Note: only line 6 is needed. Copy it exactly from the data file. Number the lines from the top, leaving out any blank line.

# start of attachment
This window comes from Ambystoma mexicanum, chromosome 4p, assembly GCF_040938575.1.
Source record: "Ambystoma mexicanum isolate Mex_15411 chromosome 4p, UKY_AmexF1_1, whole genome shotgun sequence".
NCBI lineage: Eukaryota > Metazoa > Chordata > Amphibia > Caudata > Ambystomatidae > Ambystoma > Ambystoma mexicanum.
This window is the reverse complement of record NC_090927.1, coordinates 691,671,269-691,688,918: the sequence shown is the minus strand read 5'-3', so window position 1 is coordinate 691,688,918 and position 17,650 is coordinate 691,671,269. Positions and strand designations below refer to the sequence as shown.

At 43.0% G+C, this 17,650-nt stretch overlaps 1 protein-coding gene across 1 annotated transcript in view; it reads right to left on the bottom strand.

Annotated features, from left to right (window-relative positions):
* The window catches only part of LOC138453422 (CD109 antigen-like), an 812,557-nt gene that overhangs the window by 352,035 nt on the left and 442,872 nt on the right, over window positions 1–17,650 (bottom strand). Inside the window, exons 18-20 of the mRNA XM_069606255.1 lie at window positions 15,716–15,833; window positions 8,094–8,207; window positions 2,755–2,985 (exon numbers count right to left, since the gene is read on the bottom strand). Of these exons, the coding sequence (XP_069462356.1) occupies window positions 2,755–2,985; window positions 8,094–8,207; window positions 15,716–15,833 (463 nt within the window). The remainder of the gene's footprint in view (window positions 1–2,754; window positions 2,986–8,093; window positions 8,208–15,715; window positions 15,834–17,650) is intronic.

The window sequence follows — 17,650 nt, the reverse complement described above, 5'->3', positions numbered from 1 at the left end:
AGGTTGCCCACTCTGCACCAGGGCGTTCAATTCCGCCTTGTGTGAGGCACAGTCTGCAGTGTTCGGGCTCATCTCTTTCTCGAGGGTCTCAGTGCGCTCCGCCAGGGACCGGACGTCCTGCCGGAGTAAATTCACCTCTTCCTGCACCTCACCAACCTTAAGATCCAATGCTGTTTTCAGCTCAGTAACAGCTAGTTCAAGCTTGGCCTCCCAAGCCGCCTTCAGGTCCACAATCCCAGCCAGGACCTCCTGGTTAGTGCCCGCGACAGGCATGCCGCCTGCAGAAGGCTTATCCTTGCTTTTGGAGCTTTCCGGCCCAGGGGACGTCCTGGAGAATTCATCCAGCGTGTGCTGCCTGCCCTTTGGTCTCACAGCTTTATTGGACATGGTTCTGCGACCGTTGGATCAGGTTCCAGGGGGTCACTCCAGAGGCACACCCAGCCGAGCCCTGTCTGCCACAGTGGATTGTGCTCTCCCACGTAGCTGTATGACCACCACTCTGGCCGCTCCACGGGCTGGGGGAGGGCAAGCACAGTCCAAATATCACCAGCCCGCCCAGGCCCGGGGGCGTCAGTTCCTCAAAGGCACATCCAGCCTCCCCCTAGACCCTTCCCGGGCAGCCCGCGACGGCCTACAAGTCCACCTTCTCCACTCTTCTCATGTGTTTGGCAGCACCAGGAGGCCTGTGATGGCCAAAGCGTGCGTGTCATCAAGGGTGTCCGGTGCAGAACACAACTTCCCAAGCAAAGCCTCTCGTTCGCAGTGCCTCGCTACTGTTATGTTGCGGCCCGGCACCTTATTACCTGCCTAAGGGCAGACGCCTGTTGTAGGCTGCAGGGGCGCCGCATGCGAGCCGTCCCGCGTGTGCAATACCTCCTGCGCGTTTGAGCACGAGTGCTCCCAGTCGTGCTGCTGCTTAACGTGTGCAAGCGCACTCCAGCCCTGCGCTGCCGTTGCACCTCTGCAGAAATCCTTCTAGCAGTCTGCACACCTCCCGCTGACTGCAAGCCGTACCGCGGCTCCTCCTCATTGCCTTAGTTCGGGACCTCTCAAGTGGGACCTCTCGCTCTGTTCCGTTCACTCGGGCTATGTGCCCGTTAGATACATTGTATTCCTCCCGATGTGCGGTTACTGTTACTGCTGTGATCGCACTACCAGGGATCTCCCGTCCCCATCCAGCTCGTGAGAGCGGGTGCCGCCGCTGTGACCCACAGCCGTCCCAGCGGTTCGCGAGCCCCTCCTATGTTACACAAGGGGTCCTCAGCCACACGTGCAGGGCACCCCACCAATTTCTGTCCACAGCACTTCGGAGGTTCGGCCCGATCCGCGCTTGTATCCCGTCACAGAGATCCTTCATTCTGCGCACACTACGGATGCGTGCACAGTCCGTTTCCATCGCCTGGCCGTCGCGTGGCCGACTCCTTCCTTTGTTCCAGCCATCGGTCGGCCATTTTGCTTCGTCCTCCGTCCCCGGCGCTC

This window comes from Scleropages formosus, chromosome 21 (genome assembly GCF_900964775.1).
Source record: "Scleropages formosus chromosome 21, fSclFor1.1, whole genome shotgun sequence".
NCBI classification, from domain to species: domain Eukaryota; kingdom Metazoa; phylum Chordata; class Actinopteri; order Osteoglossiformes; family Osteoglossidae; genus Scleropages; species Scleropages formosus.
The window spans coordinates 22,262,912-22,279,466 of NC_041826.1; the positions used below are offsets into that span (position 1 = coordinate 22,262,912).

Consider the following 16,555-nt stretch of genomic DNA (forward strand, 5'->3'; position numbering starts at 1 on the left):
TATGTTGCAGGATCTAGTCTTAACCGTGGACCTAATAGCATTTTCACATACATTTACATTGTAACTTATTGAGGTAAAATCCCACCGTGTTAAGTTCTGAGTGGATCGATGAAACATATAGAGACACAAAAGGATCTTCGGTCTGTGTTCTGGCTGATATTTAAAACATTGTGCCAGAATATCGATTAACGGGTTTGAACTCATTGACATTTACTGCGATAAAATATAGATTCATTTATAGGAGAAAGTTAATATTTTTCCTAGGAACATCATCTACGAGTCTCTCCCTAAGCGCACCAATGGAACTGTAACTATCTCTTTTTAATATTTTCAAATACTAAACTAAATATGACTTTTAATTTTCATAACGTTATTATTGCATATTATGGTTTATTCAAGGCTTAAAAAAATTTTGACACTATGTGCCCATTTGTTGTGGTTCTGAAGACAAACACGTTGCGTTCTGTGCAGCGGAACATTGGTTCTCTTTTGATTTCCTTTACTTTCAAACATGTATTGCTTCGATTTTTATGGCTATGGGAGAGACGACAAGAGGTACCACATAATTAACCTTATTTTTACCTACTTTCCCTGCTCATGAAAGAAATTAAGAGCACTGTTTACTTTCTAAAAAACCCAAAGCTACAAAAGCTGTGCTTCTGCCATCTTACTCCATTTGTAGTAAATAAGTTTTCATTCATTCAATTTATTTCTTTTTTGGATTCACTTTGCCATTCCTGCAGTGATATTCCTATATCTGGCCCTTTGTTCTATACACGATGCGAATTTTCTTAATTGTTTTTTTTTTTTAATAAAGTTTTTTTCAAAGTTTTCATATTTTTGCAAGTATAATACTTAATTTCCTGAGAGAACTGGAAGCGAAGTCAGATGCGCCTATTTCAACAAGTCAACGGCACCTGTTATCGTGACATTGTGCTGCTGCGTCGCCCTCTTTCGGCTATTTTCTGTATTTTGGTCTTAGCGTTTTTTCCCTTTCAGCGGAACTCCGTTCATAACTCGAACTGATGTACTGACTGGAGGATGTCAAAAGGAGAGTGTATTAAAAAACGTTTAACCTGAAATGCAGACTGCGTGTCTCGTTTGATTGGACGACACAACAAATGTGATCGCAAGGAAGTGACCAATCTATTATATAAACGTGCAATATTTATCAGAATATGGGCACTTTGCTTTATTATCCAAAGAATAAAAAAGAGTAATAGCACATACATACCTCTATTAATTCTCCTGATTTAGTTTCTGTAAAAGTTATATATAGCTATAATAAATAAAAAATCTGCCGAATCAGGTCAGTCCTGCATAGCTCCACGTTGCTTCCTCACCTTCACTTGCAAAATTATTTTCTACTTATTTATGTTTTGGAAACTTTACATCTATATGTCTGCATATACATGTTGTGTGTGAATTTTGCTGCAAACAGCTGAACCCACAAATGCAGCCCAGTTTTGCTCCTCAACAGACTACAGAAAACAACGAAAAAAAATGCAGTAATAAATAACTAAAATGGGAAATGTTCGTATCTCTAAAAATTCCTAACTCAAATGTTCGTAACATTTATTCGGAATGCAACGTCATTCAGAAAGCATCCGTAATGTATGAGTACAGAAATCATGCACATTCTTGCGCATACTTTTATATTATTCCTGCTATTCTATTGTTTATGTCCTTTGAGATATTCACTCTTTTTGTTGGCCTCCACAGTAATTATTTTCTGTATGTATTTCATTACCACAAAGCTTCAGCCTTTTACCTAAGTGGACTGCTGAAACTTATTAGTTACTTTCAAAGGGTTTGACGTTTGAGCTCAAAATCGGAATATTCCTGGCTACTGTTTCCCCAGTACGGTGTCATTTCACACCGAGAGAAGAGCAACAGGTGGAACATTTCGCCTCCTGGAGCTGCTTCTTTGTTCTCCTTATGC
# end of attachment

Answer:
Annotated features, from left to right (window-relative positions):